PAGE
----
NYPD Officers Write Offensive Facebook Messages - Black Enterprise
Black Enterprise Magazine July/August 2018 Issue

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NYC Police Officers Spew Offensive Comments in Facebook Group

Social media has propelled private thoughts into public forums.

In the case of several New York City police officers, they chose to disclose their offensive views towards being on the clock during the West Indian American Day Parade in Brooklyn during Labor Day weekend in a public Facebook group.

Their comments likening the parade goers to “savages” and recommending to “drop a bomb and wipe them all out” was on display for the world to see until it disappeared days later for unknown reasons. However, the New York Times obtained a copy of the post.

Paul J. Browne, the police department’s deputy commissioner for public information, said he learned of the Facebook group from a reporter and would refer the issue to the department’s Internal Affairs Bureau.

The comments in the online group, which grew over a few days to some 1,200 members, were at times so offensive that some participants warned others to beware how their words might be taken in a public setting open to Internal Affairs “rats.”

Read more at the New York Times…

Russell Simmons On PETA Postage Stamp

The U.S. Postal Service has partnered with PETA to form a new campaign commemorating those that prefer a meatless diet in “Vegetarian Icons.”  Russell Simmons has made the list alongside various others, such as Ghandi, Cesar Chavez and Ellen DeGeneres, according to MTV News.

The stamps will be available online through December, and possibly into January at www.PETA.org.

A new Kwanzaa stamp–donned Kwanzaa (Forever)–has been added to the commemorative stamp collections.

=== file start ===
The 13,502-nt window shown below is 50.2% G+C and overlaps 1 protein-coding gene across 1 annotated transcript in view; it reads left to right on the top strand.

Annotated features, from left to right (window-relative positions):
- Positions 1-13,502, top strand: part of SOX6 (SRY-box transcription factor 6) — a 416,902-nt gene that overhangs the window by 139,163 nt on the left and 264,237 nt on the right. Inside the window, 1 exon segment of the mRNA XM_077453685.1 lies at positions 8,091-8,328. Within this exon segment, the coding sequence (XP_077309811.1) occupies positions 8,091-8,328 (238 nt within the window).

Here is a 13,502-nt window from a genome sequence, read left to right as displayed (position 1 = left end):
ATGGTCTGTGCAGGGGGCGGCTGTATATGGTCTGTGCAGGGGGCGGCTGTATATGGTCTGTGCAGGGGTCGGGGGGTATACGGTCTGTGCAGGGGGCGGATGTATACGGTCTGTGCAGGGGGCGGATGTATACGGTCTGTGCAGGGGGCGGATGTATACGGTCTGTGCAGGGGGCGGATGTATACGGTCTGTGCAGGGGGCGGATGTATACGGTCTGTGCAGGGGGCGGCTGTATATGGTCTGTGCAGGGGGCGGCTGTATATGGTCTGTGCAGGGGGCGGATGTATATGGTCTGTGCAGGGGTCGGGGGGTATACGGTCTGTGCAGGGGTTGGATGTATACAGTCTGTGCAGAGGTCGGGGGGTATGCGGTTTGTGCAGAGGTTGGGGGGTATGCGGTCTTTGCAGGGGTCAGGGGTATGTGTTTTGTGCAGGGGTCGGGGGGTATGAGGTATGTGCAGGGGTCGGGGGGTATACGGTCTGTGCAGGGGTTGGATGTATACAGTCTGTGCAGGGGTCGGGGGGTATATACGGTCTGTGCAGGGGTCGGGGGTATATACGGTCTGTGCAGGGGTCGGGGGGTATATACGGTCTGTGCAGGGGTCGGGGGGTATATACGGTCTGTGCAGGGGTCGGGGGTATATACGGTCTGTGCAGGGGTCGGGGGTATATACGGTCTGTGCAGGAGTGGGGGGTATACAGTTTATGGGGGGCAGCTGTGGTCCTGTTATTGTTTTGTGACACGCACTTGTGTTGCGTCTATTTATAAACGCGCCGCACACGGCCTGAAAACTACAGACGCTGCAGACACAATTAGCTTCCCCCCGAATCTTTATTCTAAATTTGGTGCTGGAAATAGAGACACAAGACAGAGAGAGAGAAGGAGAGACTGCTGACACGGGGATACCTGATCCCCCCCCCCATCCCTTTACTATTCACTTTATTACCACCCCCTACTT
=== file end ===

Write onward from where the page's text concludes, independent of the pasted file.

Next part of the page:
Read more at News One…

HBCUs Need More Support

Even though the Congressional “super-committee” has yet to agree on a decision for federal-funding cuts, HBCUs are still on Washington’s chopping block.

The facts are uncanny. HBCUs could lose more than $20 million per year in federal support through across-the-board cuts. Or they could lose as much as $85 million per year through the normal appropriations process through which Congress decides how federal programs get funded.

The United Negro College Fund seeks to mobilize HBCU backers to get the support needed to keep them alive. Visit the UNCF site and click on “Take Action” to email your views to your House and Senate representatives.

Read more at The Root…

 

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Sade K. Muhammad

Sadé Muhammad is a news intern at BlackEnterprise.com. Before Black Enterprise, she was a fashion writer for Jonesmagazine.com, blogger and research intern for Niaonline.com, and a marketing and web intern for WPVI-TV/6ABC in Philadelphia, PA. Sadé is a senior magazine journalism major and honors student at the Newhouse School of Public Communications at Syracuse University. With a passion for empowerment and solidarity among women of color, she is developing a print and online lifestyle magazine catering to this very audience for her senior thesis. When she’s not writing, she is talking fashion, travel, and Knicks basketball.


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